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Inodes in 'df -i' and /proc/sys/fs/inode-nr

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Michael Steele_2
Honored Contributor

Inodes in 'df -i' and /proc/sys/fs/inode-nr

*********/proc/sys/fs/inode-nr
ALLOCATED FREE
INODES INODES

64689 256

********* df -i
Filesystem Inodes IUsed IFree IUse% Mounted on
/dev/sda1 856480 109553 746927 13% /
none 209419 1 209418 1% /dev/shm
/dev/sda5 146592 502 146090 1% /tmp
/dev/sda3 292608 857 291751 1% /var
/dev/sda6 147744 27 147717 1% /var/tmp
rcdn9-9u-filer01a:/vol/dfs1/usrcisco-linux-x86/usrcisco-linux-rhel3.0-x86-32
8800918 498125 8302793 6% /auto/usrcisco-linux-rhel3.0-x86-32
rcdn9-40b-filer14b:/vol/local3/apollo_dev1_opt
30515486 1 30515485 1% /apps

Hi:

I'm investigating inodes and max-inodes and getting some conflicting info.

Tell what I should know about red hat 2.6 inodes, in 5.1.

Question: There is no longer a /proc/sys/fs/inode-max value, but you still have to mkfs -i number of inodes in a file system. What's up ?
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5 REPLIES
macosta
Trusted Contributor

Re: Inodes in 'df -i' and /proc/sys/fs/inode-nr

I can't answer your question directly, (check the Linux kernel mailing list archives for some [maybe] discussion on this matter,) but not all filesystems have to worry about pre-allocated inodes. For example, Reiser3 has no pre-defined limit - it's based on the free number of blocks. Any filesystem modeled after the UFS model (such as ext2/ext3) may need to take this into consideration.

What problem are you trying to solve, if any? If none, are you just looking for clarification?
Matti_Kurkela
Honored Contributor
Solution

Re: Inodes in 'df -i' and /proc/sys/fs/inode-nr

/proc/sys/fs/inode-* files are all about the kernel's inode structures _in RAM_. This used to be tuned manually, but now it's managed automatically. As far as I see, it's kind of like "ninode" in HP-UX with HFS filesystems.

mkfs -i deals with inodes _on disk_, in the filesystem. In ext2/ext3 filesystems, you decide at filesystem creation time how many inodes you're going to allocate per unit of disk space. Once the filesystem is in use, this ratio is set in stone: you can only add inodes to an existing filesystem by extending it.

All the files in /proc/sys are various kernel-level parameters, collectively known as "sysctls". Some can be adjusted at run-time, others are read-only. The read-only sysctls allow the kernel developers (and sysadmins, if so inclined) to easily monitor some parameters related to kernel's internal workings.

For more information, install the kernel-doc package and look into /usr/share/doc/kernel-doc-/Documentation/sysctl/ directory. Within that directory, a file called "fs.txt" describes the files in /proc/sys/fs/ directory.

MK
MK
Michael Steele_2
Honored Contributor

Re: Inodes in 'df -i' and /proc/sys/fs/inode-nr

Macosta:

Not using Reiser. Using standard ext2 and ext3.

"...it's based on the free number of blocks...."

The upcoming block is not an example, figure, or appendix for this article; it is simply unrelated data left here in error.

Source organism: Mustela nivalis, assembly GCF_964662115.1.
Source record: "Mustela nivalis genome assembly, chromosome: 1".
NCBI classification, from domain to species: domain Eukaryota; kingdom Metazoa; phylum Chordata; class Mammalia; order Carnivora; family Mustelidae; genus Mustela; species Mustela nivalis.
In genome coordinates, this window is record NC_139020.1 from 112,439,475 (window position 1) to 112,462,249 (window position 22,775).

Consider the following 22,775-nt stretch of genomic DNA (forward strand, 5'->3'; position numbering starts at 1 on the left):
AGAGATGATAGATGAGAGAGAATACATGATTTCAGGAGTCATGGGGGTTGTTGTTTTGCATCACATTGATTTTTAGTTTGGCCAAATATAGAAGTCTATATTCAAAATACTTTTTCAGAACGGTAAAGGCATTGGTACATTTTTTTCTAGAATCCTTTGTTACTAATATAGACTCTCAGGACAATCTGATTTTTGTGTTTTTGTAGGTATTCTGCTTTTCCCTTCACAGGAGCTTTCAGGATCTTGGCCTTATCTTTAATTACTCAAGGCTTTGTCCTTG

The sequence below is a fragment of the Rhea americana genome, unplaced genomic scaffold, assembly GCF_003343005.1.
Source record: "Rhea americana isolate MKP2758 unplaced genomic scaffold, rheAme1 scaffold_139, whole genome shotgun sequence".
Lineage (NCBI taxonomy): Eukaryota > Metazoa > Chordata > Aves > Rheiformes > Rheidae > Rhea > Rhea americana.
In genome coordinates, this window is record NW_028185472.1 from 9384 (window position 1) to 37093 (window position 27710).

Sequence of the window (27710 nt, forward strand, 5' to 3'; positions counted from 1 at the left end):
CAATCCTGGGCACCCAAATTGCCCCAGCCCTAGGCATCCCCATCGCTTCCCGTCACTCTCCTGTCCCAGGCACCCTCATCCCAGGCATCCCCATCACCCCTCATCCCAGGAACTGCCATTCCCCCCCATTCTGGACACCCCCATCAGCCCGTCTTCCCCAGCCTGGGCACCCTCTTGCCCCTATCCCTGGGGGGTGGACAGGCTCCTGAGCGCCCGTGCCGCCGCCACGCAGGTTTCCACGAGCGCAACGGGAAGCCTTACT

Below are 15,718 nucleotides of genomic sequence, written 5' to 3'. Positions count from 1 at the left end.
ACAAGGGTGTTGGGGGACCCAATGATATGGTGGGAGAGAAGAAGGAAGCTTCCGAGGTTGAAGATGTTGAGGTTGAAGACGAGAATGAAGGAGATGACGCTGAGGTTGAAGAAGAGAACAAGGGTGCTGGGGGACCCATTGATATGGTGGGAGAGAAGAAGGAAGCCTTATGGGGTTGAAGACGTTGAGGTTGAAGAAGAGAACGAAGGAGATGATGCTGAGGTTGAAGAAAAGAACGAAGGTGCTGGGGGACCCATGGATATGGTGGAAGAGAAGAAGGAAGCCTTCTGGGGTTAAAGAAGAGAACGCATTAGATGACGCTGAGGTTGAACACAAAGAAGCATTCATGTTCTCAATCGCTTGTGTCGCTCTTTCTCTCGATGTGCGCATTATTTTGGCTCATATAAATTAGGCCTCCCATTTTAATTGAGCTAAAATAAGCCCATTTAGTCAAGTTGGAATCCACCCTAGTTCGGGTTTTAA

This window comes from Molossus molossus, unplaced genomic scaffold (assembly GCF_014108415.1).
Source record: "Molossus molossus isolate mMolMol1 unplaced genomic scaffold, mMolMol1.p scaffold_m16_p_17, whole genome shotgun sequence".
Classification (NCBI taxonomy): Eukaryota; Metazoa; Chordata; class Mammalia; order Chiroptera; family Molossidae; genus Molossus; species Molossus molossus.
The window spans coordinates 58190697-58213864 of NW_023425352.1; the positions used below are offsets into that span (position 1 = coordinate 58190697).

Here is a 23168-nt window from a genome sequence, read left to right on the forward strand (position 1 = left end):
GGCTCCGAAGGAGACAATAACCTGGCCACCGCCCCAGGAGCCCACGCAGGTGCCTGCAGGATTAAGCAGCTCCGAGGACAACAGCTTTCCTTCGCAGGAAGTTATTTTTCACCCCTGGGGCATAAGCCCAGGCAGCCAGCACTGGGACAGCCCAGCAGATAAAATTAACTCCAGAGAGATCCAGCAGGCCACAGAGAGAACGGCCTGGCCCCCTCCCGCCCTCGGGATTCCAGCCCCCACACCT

Yes, this is what I reading from the man pages. But the documentation doesn't seem up to date since I've seen internet procedures on changing "..inode-max..." in /proc/sys/fs. And the man pages specify "...Be warned that is not possible to expand the number of inodes on a filesystem after it is created...".

Comments Please?

Question: Given that the man pages also state "...mke2fs creates an inode for every bytes-per-inode bytes of space on the disk....", when using the "...-i bytes-per-inode..." option, what is the value to use here. Note: The man pages also state "...This value shouldn't be smaller than the block size...". (* Typical block size is 4096, so what value is typically used here? *)

Question: Does this apply for ext2 only or does ext3 also have this option?

Given: Man page for mke2fs, -N number-of-inodes

Question: Is this an obsolete option?

Matt:

Thanks very much. You're really hitting close to the mark. "... Once the filesystem is in use, this ratio is set in stone: you can only add inodes to an existing filesystem by extending it...."

That's what I'm looking for.

So, if you run out of inodes:

a) do you prune the Linux Inode table
b) expand the file system

Question: Thanks very much for the doc. But it seems out of date. It makes references to 'inode-max' under /proc/sys/fs and this is what set me on this posting in the first place. Its not there. Is it obsolete at Red Hat 5.1? Or is it a transient file that I should be looking for? (* There are hundreds of linux boxes over here. I'm traditionally an HP-UX admin and tranistioning over *)
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Michael Steele_2
Honored Contributor

Re: Inodes in 'df -i' and /proc/sys/fs/inode-nr

One final question: I really don't see the relationship between 'df -i' inode report and /proc/sys/inode-nr.

Can someone explain this?
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Randy Jones_3
Trusted Contributor

Re: Inodes in 'df -i' and /proc/sys/fs/inode-nr

As Matti pointed out, there is no relationship between the inode counts in your file systems and the /proc/sys/fs/inode-nr values. The numbers in inode-nr track the state of the kernel's inode cache.

/proc/sys/fs/inode-max was dropped as of kernel 2.4.18 (see http://lkml.indiana.edu/hypermail/linux/kernel/0203.3/0211.html), when it was converted from static to dynamic (see http://lkml.indiana.edu/hypermail/linux/kernel/9909.1/0917.html). That would be way back around Red Hat 7.3.

If you run out of inodes you will need to either extend or recreate an ext2/3 file system.